Evaluation of subretinal macrophage-like cells in the human fetal eye

K. U. Loeffler, P. G. McMenamin

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Abstract

In many ocular diseases, macrophages are found in the subretinal space and probably play an important role in maintaining, the disease process. Several issues concerning these cells are still unclear, such as their route of entry or their relation to the retinal pigment epithelium. The authors have found that the human fetal eye contains macrophage-like cells in the peripheral subretinal space. Their localization, distribution, and ultrastructural features are evaluated in 33 eyes from 17 specimens (12 to 22 weeks gestational age) by light microscopy and scanning and transmission electron microscopy. Subretinal macrophage-like cells occurred predominantly in the region of the ciliary folds. They were observed within the peripheral neural retina, beneath the retinal and ciliary pigmented epithelia, under Bruch's membrane, and in the choroid. The distribution suggests that one of the main entry pathways is through the vascular bed of the ciliary body. There were approximately nine subretinal space macrophages per 0.1 mm2 distributed in a regular fashion on the retinal pigment epithelial surface close to the ciliary folds, however, the incidence decreased further posteriorly where they were very rare. Their shapes varied from large flat cells with several long processes to more spherical cell bodies with a few membrane ruffles. There was also evidence that some of these cells had recently phagocytosed cell debris, including retinal pigment epithelial premelanosomes. Morphologically, these cells closely resemble supraependymal and epiplexus cells, the macrophage populations found on the cerebral ventricles, an environment that corresponds anatomically to the subretinal space. Subretinal space macrophages in the fetus may be functionally important for the removal of degenerating cells but may also be an additional source of blood-derived monocytes, besides those derived from retinal vessels, destined to mature into microglia.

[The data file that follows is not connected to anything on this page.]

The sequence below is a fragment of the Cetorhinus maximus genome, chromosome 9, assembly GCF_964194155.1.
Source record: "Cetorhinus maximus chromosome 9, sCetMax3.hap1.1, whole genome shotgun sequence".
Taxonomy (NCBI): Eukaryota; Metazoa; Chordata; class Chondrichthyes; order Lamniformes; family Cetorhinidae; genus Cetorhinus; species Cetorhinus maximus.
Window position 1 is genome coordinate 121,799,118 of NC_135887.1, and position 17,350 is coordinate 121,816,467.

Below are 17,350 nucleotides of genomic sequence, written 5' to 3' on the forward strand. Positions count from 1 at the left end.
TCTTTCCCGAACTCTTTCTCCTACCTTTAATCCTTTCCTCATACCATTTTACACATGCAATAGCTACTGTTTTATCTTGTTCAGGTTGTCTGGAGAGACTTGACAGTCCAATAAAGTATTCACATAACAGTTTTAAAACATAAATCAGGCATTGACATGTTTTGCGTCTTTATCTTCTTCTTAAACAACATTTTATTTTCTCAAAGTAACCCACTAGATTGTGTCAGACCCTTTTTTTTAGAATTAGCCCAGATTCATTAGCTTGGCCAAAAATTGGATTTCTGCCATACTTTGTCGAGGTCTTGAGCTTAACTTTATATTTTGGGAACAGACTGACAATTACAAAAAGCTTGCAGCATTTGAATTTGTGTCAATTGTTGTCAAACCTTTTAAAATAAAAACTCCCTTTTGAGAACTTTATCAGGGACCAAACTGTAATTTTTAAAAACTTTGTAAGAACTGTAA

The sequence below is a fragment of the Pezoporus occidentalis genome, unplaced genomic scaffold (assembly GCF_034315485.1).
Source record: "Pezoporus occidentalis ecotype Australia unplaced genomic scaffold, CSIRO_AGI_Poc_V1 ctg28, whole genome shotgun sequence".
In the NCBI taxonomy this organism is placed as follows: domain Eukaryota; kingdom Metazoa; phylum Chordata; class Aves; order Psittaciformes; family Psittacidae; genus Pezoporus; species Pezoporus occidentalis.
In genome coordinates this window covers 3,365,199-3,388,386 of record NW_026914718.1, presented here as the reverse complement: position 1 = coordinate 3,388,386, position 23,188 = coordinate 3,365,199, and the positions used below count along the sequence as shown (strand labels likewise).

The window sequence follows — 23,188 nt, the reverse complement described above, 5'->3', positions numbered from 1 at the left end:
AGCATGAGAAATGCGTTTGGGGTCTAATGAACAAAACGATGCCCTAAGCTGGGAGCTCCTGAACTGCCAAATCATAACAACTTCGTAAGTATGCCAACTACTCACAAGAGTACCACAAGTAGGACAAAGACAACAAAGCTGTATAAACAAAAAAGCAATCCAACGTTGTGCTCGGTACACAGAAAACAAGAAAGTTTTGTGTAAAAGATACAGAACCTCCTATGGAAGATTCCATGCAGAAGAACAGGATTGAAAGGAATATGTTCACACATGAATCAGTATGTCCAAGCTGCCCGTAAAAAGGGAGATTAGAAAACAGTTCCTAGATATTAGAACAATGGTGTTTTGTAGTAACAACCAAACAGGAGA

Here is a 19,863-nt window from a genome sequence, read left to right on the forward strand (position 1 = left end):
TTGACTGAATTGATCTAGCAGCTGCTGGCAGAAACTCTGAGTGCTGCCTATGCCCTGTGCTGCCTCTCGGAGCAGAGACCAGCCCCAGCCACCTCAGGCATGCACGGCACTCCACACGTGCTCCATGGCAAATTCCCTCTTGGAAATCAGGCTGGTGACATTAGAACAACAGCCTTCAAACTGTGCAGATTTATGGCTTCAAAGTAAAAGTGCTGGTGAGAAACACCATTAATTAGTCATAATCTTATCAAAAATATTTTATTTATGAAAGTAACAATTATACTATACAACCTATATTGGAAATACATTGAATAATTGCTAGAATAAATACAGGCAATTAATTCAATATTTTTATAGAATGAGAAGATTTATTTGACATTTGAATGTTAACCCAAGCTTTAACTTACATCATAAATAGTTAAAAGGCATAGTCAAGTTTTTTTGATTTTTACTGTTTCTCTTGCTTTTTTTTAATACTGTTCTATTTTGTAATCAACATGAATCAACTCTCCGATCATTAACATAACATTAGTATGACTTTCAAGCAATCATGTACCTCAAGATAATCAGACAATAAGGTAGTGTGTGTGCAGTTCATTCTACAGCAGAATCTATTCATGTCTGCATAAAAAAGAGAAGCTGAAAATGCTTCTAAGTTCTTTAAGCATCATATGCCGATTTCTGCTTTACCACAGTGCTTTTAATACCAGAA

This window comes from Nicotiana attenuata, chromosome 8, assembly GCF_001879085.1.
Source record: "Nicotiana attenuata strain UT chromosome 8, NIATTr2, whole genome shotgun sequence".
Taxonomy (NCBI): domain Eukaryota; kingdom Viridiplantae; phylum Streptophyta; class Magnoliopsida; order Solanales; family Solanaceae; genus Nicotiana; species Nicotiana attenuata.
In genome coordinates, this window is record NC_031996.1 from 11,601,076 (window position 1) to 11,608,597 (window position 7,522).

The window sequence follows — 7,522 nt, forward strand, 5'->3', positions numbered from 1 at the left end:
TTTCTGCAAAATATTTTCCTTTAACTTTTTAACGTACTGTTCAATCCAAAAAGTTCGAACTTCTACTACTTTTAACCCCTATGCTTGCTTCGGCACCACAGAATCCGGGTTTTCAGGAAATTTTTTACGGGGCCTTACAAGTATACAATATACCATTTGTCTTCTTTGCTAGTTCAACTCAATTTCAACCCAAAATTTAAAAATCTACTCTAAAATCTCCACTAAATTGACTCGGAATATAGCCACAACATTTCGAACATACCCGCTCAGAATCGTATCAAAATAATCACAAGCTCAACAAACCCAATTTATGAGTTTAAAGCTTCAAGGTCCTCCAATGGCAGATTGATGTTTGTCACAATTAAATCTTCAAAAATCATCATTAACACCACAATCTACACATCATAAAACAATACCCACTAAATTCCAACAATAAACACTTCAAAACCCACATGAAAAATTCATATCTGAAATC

Original languageEnglish
Pages (from-to)1628-1636
Number of pages9
JournalInvestigative Ophthalmology and Visual Science
Volume31
Issue number8
Publication statusPublished - 1 Jan 1990
Externally publishedYes

Keywords

  • retinal development
  • retinal pigment epithelium
  • scanning electron microscopy
  • subretinal macrophages
  • ultrastructure

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